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My, our local young men sure like to fight
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By Paul Akers
The dustups at local watering holes illustrate the absence of restraint that comes with a weak sense of community. When an indigenous culture is overwhelmed by a motley flood of humanity, all that survives by default is the popular culture--the one, laden with violence, rudeness, and imbecility, that comes to us via our TVs, iPods, and other drek dispensers.
Thus we live in a place that lacks broad refinement and an instinctual preference for peaceableness. It is like what Wellington said while looking over his troops before Waterloo: "I don't know if they scare Napoleon, but by God they scare me."
This is not to say that all my experiences in clubs, dives, and joints elsewhere have been totally irenic. Two stories.
(1) One afternoon in an ill-lit hole in Spring Hill, W.Va., I took a seat at the bar and ordered a beer. I glanced down the bar. On the end stool sat a wrinkled old woman with stringy hair and the kind of concave mouth that means no teeth. I was 190 pounds and just out of the Marines. She wouldn't have weighed 90 pounds carrying a sack of bowling balls. She looked at me, scowled, squinted, and said in a slow, deliberate voice, "You say one word to me and I'll knock you off that stool."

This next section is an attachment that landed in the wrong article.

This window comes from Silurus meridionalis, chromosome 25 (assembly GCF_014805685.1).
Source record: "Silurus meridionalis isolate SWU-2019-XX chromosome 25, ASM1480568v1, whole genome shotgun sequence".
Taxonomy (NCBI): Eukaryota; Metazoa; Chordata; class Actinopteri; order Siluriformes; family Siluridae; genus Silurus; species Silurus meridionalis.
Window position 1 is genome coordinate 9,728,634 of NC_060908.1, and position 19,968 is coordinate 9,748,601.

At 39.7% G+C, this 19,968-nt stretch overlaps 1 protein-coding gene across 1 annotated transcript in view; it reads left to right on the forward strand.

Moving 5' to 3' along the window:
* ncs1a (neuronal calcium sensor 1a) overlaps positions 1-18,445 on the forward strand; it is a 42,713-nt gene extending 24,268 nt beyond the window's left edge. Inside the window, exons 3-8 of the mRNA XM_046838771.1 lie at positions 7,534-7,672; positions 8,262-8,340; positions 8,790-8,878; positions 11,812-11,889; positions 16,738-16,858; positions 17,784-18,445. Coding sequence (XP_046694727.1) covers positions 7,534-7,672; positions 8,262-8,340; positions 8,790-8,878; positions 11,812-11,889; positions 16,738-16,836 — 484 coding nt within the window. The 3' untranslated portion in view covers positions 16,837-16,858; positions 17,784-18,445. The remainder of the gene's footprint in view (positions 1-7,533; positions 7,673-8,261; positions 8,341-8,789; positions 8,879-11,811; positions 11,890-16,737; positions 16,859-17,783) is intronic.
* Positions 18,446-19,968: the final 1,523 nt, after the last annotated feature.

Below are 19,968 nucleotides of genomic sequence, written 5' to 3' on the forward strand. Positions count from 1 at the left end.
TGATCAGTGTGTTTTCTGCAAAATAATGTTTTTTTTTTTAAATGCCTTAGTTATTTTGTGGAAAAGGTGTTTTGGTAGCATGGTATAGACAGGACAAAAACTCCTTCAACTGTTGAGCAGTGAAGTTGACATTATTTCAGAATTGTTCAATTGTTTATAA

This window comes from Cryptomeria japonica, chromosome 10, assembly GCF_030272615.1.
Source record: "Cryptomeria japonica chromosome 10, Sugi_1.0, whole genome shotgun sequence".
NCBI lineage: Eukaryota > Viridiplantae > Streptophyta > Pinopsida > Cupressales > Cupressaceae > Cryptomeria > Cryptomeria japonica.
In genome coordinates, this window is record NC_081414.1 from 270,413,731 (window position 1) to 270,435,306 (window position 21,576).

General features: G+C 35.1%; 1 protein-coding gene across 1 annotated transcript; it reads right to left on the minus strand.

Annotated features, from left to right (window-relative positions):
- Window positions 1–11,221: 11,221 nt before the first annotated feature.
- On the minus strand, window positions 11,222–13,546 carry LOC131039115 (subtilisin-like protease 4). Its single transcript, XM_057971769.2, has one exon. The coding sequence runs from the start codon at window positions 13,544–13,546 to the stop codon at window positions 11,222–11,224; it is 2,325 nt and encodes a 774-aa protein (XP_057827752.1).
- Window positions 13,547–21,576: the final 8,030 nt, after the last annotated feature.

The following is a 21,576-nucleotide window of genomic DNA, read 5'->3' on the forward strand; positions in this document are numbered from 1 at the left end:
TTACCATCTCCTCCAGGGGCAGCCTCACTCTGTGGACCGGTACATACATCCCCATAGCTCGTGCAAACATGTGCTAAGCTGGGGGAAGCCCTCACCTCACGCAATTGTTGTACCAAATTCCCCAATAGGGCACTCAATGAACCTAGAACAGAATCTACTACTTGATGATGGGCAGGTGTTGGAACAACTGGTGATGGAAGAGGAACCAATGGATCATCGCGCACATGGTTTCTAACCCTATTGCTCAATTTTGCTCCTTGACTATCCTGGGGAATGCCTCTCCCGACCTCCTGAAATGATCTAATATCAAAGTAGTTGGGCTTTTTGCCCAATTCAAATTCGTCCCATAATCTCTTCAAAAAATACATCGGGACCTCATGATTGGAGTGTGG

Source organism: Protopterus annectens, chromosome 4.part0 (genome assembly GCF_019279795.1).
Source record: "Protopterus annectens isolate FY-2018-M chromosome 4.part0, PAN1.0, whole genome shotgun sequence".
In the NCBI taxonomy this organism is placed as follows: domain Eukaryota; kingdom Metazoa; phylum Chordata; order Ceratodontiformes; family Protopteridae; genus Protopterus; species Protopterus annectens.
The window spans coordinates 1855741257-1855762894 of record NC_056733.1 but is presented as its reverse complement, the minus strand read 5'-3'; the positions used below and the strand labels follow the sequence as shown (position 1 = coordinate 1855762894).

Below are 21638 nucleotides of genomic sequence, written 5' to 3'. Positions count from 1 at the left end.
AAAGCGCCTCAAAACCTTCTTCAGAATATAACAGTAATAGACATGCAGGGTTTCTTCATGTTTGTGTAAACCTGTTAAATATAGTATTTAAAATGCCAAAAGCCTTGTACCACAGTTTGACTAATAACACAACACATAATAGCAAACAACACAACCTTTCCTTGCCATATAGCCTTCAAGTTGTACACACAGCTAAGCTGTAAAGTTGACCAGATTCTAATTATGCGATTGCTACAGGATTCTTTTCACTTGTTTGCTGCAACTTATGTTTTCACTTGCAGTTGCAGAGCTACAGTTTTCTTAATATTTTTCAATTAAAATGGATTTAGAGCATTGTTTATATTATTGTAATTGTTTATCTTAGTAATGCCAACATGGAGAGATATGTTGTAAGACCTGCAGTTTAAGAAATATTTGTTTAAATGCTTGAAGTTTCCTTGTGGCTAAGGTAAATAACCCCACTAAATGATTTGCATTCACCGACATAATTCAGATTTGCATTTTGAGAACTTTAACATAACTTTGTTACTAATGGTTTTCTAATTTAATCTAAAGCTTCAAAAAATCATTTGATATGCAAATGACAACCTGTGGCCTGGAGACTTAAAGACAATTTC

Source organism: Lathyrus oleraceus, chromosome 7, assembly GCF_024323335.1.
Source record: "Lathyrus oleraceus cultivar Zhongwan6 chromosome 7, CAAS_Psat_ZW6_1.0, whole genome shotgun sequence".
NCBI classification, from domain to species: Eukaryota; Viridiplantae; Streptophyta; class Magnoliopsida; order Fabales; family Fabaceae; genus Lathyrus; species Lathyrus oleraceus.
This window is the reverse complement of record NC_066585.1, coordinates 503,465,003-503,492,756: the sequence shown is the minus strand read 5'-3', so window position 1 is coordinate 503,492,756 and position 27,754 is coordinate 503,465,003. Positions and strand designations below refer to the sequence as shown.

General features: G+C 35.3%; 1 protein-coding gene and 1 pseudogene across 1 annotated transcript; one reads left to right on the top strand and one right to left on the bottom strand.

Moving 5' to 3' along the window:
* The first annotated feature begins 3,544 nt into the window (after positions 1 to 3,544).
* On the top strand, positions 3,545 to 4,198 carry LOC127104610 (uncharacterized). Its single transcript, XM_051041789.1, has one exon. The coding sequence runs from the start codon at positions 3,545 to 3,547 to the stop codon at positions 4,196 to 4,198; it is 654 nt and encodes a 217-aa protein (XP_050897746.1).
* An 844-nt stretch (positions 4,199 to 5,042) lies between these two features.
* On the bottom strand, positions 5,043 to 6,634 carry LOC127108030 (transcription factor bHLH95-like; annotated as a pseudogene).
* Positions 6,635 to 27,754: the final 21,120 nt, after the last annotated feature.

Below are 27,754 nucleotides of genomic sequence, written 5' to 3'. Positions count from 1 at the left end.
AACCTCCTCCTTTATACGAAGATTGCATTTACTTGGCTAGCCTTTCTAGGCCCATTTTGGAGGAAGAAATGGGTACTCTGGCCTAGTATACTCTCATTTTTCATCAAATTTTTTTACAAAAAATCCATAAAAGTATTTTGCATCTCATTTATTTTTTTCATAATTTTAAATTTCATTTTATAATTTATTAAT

(2) My introduction to this area came during training at Fort A.P. Hill. One evening a few of us drove down Route 2 to a Caroline pool hall. We were tolerated by the locals but nothing more.
At the next table sat a family--two or three grown sons, a daughter-in-law or two, and a large, ruddy older woman who looked like she could take a bronze in the hammer toss. All at once, the old lady slammed her beer glass on the table and glared at one of the young men. She began to shake, then, rising from her chair, hollered, "I'll kill him! I'll kill the [most obscene word in the English language]!"
Hands were on her shoulders. "Now, Ma. Sit down, Ma."
We drove to the safety of the Enlisted Men's Club.
Paul Akers is editor of the opinion pages of The Free Lance-Star.